The Vision, the Struggles: How Metropolitan State University Began | Center for Colorado & the West at Auraria Library http://coloradowest.staging.auraria.edu/book-review/vision-struggles-how-metropolitan-state-university-began[12/7/2015 2:40:14 PM] Home The Vision, the Struggles: How Metropolitan State University BeganThe Vision, the Struggles: How Metropolitan State University BeganSubmitted by barlowk on 9-6-2015 08:44 PMAuthor: Robert E. Bowen Publishing: Centennial, CO: Rebals Press, 2015. 347 pages. Black-and-white photographs. 7 x 10. $19.65. paperback. Reviewer: Stephen J. Leonard Reviewer Affiliation: Metropolitan State University of Denver With dust jackets designed to keep dust in rather than out, many histories of colleges and universities deaden readers minds. As an antidote, administrators sometimes assign the chore of telling the story of Old Such-and-Such to public relations professionals. Their efforts, although they may entice a donor, often suffer from superficiality and fail to deal with anything beyond the institutions glory. Both academicians and PR people tend to overemphasize the contributions of administrators and faculty and to overlook the importance of students. Perhaps because he is neither a PR man nor an academic apparatchik, Robert Bowen has authored an account of the early years of Metropolitan State University of Denver (usually known as Metro) that in many respects refreshingly rises above average institutional histories. Bowen enrolled at Metro in the fall of 1968, became its student body president in 1969, and in 1971 graduated with a major in history. He went on to a political career and served in the Colorado State General Assembly. His involvement with the school gave him firsthand experience with its formative years. Decades of political experience gave him a clear view of the complex competing forces that shape public education. He understands that state-funded institutions more often resemble mighty and bellicose fortresses than ivy-clad ivory towers. He recognizes that the kings of those castles, college and university presidents, are often as plunder-driven as any fifthcentury Visigoth. Bowen begins Metros story in the late 1950s when state lawmakers belatedly recognized a looming crisis. Legions of World War II baby boomers were about to reach college age. How would the state provide higher education for at least some of them? Could Colorados public colleges and universities, mainly located outside of Denverthen by far the states largest cityprovide affordable education to thousands of students from families with moderate or scant means? Some legislators, including Democrat Roy Romer and Republican Palmer Burch, saw the need and advocated for a state-supported college in Denver. On May 5, 1963, Republican Governor John Love signed House Bill 349 providing for creation of EXPLORE BY MEDIABook Reviews Photographs Video Biographies New Publications Resource Guides County Newspaper HistoriesEXPLORE BY TOPICLand & Natural Resources Government & Law Agriculture Mining Commerce & Industry Transportation People & Places Communication Healthcare & Medicine Education & Libraries Cultural Communities Recreation & Entertainment Tourism ReligionEXPLORE BY CULTUREHispanic Native AmericanNow, thats wrong! Some of these Japanese are citizens of the United States. Colorado Gov. Ralph Carrs response to Executive Order 9066 forcing Japanese into internment camps during WWII.
The Vision, the Struggles: How Metropolitan State University Began | Center for Colorado & the West at Auraria Library http://coloradowest.staging.auraria.edu/book-review/vision-struggles-how-metropolitan-state-university-began[12/7/2015 2:40:14 PM] Metropolitan State College, which later became Metropolitan State College of Denver and still later Metropolitan State University of Denver. The school was to be a no-frills, no athletics, low-cost place. Those who wept over the absence of football may have taken comfort in the realization that Metropolitan State was itself a football in a high stakes and brutal struggle. Team One included fiscal conservatives and an alliance of the University of Colorado at Boulder and other schools which feared that a Denver college would siphon enrollment and scarce dollars from them. Team Two included Denver business interests who wanted an educated workforce and progressive Democrats and Republicans who agreed with the workforce argument and who wished to provide affordable, accessible higher education. They saw merit in giving working people who could not afford the time or money to be full-time students a chance at college, and some thought that students who had not done well in high school should have a second chance. Bowen deftly chronicles many battles during Metros exciting early years. He portrays Governor John Love as a flip-floppersometimes bending to CU, sometimes permitting Metro to inch forward. Not until May 17, 1965, did the state fund the school with a measly appropriation of $750,000 from the states general fund. Bowen recounts the Herculean labors of a small cadre of administrators, including the colleges first permanent president, Kenneth Phillips; its first dean, Keats McKinney; its librarian, Charlene Alexis; and superwomen secretaries such as Sandi Jones, who almost single-handedly did jobs which today occupy brigades of bureaucrats. In less than six months they hired faculty and rented space on the southern edge of downtown Denver where on October 4, 1965, Metro opened with nearly 1,200 enrolled. During the next six years they scrambled to build an institution which mushroomed from eighty-one student applications on June 8, 1965, to a college with accreditation from the North Central Association of Colleges and Secondary Schools and more than six thousand students in fall 1971. Bowen also shows the key role students played in advancing Metropolitan State. Student leaders became effective lobbyists. They fought to secure legislative approval of four-year degrees at Metro. Some campaigned to get Denver voters to approve a $5.3 million bond issue as the citys share of the cost to secure acreage bordering downtown for the Auraria Higher Education Center to house Metropolitan State, the Community College of Denver, and the University of Colorado at Denver, which CU created from its protomorphic Denver extension center. Rapidly establishing a large college would have been challenging in the calmest of times. Vietnam War protests and counter protests, demands for fair treatment and equal rights from blacks and Chicanos, political unrest, and the assassinations of Dr. Martin Luther King Jr. and Robert Kennedy made the late 1960s and early 1970s tumultuous times. As a student leader in those fractious years, Bowen was threatened and mugged and had to be protected by bodyguards. Nearly half a century removed from those fights, he is still passionate about them but maintains a surprising degree of balance. For example, although he ardently supported the Auraria Campus bond issue, he sympathetically details the objections raised by Chicanos displaced from their homes to make way for classrooms. Bowen lauds Kenneth Phillips, a friendly, low-key, avuncular man, who skillfully piloted the Metro ship through constantly troubled waters. He did not overreact to student unrest as some in the community wanted. Buffeted by opposing forces, Phillips struggled to placate legislators who controlled the purse strings and students and outside activists, including Chicanos and Black Panthers such as Lauren Watson, who wanted rapid change. No one could satisfy every camp. In January 1971 Phillips abruptly resigned the Metro presidency and returned to California. More than forty years later, in an interview which Bowen quotes, Phillips explained:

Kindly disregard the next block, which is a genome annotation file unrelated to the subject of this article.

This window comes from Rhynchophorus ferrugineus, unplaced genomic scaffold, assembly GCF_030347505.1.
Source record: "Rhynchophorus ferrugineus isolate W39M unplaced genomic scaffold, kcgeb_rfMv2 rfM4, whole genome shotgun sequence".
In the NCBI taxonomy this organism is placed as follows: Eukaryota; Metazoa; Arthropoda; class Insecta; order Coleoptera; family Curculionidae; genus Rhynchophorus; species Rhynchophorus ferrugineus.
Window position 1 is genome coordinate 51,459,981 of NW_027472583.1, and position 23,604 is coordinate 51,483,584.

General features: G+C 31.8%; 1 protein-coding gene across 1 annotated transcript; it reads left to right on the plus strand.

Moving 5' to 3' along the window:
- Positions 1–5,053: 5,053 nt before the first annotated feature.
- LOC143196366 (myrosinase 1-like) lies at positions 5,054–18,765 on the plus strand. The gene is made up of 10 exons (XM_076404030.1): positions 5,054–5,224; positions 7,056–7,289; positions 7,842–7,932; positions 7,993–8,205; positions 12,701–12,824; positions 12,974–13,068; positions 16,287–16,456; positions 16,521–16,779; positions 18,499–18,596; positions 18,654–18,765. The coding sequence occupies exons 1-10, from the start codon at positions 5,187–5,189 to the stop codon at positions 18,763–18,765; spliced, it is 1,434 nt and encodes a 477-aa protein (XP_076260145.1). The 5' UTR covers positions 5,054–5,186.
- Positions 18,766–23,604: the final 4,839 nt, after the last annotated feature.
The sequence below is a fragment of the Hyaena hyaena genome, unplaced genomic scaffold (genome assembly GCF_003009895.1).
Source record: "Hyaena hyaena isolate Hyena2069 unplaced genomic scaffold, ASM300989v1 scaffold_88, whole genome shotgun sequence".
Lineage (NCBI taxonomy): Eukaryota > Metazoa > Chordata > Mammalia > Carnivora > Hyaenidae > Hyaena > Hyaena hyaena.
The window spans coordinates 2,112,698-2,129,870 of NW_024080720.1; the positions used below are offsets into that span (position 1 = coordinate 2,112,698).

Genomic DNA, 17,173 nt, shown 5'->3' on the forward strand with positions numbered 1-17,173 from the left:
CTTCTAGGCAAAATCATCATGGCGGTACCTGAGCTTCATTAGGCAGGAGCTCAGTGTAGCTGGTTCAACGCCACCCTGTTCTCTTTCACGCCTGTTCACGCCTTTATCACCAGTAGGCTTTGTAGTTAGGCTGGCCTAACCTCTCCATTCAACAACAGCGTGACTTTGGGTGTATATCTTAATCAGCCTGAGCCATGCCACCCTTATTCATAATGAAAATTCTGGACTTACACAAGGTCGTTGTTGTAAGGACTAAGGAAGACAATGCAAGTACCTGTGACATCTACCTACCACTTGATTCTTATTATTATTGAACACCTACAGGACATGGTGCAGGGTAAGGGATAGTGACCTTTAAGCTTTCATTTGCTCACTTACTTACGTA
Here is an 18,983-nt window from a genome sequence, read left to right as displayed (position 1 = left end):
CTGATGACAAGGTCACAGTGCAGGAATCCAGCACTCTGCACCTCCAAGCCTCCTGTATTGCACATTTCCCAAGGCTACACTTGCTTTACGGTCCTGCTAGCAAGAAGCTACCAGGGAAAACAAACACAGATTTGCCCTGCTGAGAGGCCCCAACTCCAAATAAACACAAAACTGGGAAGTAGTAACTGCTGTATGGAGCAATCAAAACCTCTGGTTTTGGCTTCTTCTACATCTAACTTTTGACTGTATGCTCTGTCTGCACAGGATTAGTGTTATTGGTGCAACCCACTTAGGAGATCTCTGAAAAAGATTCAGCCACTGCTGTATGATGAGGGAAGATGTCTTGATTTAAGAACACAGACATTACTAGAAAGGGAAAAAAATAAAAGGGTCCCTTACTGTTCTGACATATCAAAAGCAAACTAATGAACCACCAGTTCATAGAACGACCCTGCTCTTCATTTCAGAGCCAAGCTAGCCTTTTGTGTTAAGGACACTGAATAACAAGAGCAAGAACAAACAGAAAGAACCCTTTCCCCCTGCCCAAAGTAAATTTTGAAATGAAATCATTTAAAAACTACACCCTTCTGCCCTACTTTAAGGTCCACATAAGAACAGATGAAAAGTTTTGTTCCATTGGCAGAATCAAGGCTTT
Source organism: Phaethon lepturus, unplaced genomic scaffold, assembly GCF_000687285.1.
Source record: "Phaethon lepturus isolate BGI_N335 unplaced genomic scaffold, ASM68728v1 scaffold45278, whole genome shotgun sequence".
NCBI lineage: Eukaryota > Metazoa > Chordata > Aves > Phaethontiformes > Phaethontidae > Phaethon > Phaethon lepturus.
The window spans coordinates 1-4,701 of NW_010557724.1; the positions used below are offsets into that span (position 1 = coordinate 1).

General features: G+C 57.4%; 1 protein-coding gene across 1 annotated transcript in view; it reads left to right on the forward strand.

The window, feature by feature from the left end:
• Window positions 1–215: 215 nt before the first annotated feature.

The Vision, the Struggles: How Metropolitan State University Began | Center for Colorado & the West at Auraria Library http://coloradowest.staging.auraria.edu/book-review/vision-struggles-how-metropolitan-state-university-began[12/7/2015 2:40:14 PM] Auraria Library 303-556-4587 1100 Lawrence Street Denver, Colorado 80204 In the News Partners & Donations About Us Contact Us Well, as you know, the s was a very difficult time. We started in and we were every so often getting bomb threats and fire bombs thrown into windows. . I was getting threats that people were going to shoot me and people were going to blow up my car and stuff like that. And they threatened my family. . So it got to be quite a pain in the neck and strenuous. The Vision, the Struggle has plenty of detail to delight those who attended or taught at the school in the 1960s. But its importance goes beyond that. Historians will read it to get information on the tenor of the times. They will find that Metropolitan State was, despite the tumult, mainly a place where blue-collar students took advantage of the opportunity to get an education. Readers will find that those students included Larry Strutton, who became CEO of the Rocky Mountain News a major Denver newspaper; Richard Castro, who became a leading Chicano politician; Peter Boyles, a longtime fixture among local talk show hosts; and others who also enjoyed distinguished careers. They will find that some students picketed state officials demanding that the school be provided with a computerone computer. They may fault Bowen for a few mistakes and technical glitches and for the books sometimes jumpy organization. But they will appreciate his clear, lively, and direct style, his treatment of important issues and his ability to put the college in the context of the times. They will also thank him for taking on a huge task without compensation and for getting the meaty volume published in time for Metros fiftieth anniversary. Whether or not the public will ever get as detailed and student-friendly a history of the schools years after 1971 is an open question. Will someone with Bowens talent, energy, and passion be willing to write it? Will that person be free of institutional strings and constraints? Will the next historian have access to the archival material available to Bowen thanks to nearly four decades of dedicated archivists at the Auraria Library? Time will tell. At least now we have a noble history of Metros birth and formative years to serve as a foundation for other efforts and as a yardstick against which those accounts will be measured. Reviewer Info: Stephen J. Leonard has authored or coauthored half a dozen books on Denver and Colorado including Lynching in Colorado, 1859 (Boulder: University Press of Colorado, 2002). He has been a Metropolitan State History Department faculty member since 1966, serving as chair from 1977 to 2015.